Trade Wars Are Not Good, or Easy to Win

Just how bad can the U.S.-Chinese trade war get?

American dollar and Chinese yuan
Petar Kudjundzic / Reuters

Stocks plunged this afternoon in Wall Street’s worst day of the year, as the trade war between the United States and China entered a dangerous new phase that could imperil the historic U.S. recovery.

The Dow Jones Industrial Average and the S&P 500 both fell 3 percent. Oil crashed. The spread between three-month and 10-year Treasury rates—the “yield curve,” which has historically served as a prescient indicator of the economy—inverted to its widest level since 2007, the year the U.S. fell into the Great Recession.

In March 2018, the president declared that “trade wars are good, and easy to win.” Today was evidence that, in fact, they are neither.

The yuan, which is tightly controlled by the People’s Bank of China, dipped sharply and hit an all-time low in offshore trading—a dramatic escalation in the standoff between the White House and Beijing. But the currency depreciation isn’t just an omen. A cheaper yuan would also have an immediate effect on global trade, making Chinese exports more affordable, while reducing its demand for global goods and services—such as iPhones, oil, and tourism. The state-run Xinhua News Agency also announced that the Chinese firms would stop buying American agricultural goods entirely.

The domestic U.S. economy remains strong. Unemployment is low, consumer sentiment is high, and wage growth has been promising for low-income workers. But the yuan’s devaluation is especially bad news for multinational companies with exposure to the Chinese marketplace. Technology firms such as Apple and IBM, which both have billions of dollars in annual sales from the Chinese market, both crashed in Monday trading.

It’s generally prudent to say that the American president doesn’t determine the stock market’s gyrations or the nation’s overall economic growth any more than a boat captain controls the ocean’s waves. In this case, though, the captain seems to be purposefully steering the ship into a swell while everybody around him screams “STOP!” President Donald Trump has stubbornly insisted on Chinese tariffs over the objections of his economic advisers—not to mention the near-universal outcry of the professional economic community. In a University of Chicago poll of several dozen international economists, zero disagreed with the statement that “the incidence of the latest round of US import tariffs is likely to fall primarily on American households.”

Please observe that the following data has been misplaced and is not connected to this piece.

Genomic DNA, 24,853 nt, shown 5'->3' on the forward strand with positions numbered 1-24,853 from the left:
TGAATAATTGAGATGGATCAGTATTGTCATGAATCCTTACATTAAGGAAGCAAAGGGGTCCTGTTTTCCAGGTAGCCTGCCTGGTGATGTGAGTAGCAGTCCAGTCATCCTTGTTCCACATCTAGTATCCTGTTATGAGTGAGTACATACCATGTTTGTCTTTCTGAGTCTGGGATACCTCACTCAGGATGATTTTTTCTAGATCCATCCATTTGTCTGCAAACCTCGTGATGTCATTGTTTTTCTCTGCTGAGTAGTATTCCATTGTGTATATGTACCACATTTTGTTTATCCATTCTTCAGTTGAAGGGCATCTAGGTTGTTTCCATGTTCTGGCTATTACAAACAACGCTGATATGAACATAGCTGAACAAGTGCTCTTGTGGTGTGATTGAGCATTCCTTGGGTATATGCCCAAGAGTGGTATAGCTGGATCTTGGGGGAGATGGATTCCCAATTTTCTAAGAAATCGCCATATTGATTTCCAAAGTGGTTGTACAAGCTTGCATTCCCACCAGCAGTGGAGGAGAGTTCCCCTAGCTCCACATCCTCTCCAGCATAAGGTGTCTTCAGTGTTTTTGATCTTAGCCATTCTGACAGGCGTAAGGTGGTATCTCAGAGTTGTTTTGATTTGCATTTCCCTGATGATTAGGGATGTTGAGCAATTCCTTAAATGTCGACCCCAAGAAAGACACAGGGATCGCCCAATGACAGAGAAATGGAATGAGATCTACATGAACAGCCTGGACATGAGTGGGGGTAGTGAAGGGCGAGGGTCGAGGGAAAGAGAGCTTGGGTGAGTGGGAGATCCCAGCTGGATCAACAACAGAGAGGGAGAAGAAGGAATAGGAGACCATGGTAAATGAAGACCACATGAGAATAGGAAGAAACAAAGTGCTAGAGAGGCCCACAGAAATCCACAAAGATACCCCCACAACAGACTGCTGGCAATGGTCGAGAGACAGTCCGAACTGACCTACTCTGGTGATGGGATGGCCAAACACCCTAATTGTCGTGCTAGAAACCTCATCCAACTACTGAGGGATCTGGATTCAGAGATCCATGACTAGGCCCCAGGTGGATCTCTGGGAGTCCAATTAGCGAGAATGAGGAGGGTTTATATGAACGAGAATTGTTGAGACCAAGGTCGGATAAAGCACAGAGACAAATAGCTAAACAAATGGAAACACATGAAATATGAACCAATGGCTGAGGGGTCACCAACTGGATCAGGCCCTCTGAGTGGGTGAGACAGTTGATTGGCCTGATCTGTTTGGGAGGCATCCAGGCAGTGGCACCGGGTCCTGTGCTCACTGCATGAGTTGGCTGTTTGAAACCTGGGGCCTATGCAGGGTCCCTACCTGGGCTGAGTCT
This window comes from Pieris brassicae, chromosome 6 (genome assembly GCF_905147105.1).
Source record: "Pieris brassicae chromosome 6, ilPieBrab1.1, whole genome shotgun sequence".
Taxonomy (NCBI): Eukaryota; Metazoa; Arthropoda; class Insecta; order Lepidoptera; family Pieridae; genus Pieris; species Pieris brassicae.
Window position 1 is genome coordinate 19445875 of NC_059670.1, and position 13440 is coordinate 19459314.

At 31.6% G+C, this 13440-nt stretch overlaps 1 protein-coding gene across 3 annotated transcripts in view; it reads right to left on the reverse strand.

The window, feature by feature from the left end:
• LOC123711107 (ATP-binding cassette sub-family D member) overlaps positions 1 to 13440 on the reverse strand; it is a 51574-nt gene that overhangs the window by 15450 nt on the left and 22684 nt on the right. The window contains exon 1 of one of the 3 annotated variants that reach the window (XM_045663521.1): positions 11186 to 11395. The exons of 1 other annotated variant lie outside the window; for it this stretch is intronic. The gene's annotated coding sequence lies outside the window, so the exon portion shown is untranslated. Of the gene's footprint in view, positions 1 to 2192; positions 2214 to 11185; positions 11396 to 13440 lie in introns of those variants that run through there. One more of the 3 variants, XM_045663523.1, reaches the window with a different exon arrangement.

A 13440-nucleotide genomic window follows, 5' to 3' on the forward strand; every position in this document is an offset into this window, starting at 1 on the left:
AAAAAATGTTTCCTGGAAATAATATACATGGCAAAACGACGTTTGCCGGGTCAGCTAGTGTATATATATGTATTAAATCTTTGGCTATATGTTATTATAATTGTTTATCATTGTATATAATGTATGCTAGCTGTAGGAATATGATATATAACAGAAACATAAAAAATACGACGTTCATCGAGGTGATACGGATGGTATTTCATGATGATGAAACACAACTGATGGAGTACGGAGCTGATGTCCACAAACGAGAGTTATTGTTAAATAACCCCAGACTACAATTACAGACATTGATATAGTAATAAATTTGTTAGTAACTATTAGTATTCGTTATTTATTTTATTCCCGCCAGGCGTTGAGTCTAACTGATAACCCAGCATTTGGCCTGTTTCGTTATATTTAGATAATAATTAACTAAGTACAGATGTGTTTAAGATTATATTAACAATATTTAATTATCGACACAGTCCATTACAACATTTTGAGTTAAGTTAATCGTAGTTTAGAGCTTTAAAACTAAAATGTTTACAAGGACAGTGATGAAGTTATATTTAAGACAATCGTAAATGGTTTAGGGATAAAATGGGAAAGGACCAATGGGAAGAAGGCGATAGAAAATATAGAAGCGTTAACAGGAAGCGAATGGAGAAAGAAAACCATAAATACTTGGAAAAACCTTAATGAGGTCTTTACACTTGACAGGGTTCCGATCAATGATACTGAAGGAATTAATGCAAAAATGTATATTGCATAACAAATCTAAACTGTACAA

Just because the president’s trade war is masochistic doesn’t mean Trump is entirely wrong in his diagnosis that China is a bad actor. The country’s long history of intellectual-property abuse spans counterfeiting, stealing trade secrets, and forcing companies to give up their IP to do business on the mainland. A 2019 CNBC survey found that one in five U.S. corporations says that China has stolen its IP in the past year.

Still, the president is playing a dangerous game of high-stakes poker, with American wages and savings as the chips at the center of the table. And, of course, the stakes can always get higher: Trade wars can become literal wars. In 2015, the Chinese state-owned newspaper Global Times wrote in one saber-rattling editorial that if the U.S. presses China to accept all of its trade demands, “then a US-China war is inevitable in the South China Sea.”

An armed conflict between the two countries would be both catastrophic and anomalous. According to research by the J.P. Morgan analyst Michael Cembalest, the U.S. and China are more economically linked through bilateral trade, foreign direct investment, and central-bank holdings than any two countries that have declared war since the 1930s. A violent showdown between the U.S. and China in the near future remains extremely unlikely. But if Donald Trump has taught the world anything in the past two and a half years, it’s that this presidency does not seem particularly constrained by the forces of historical precedent.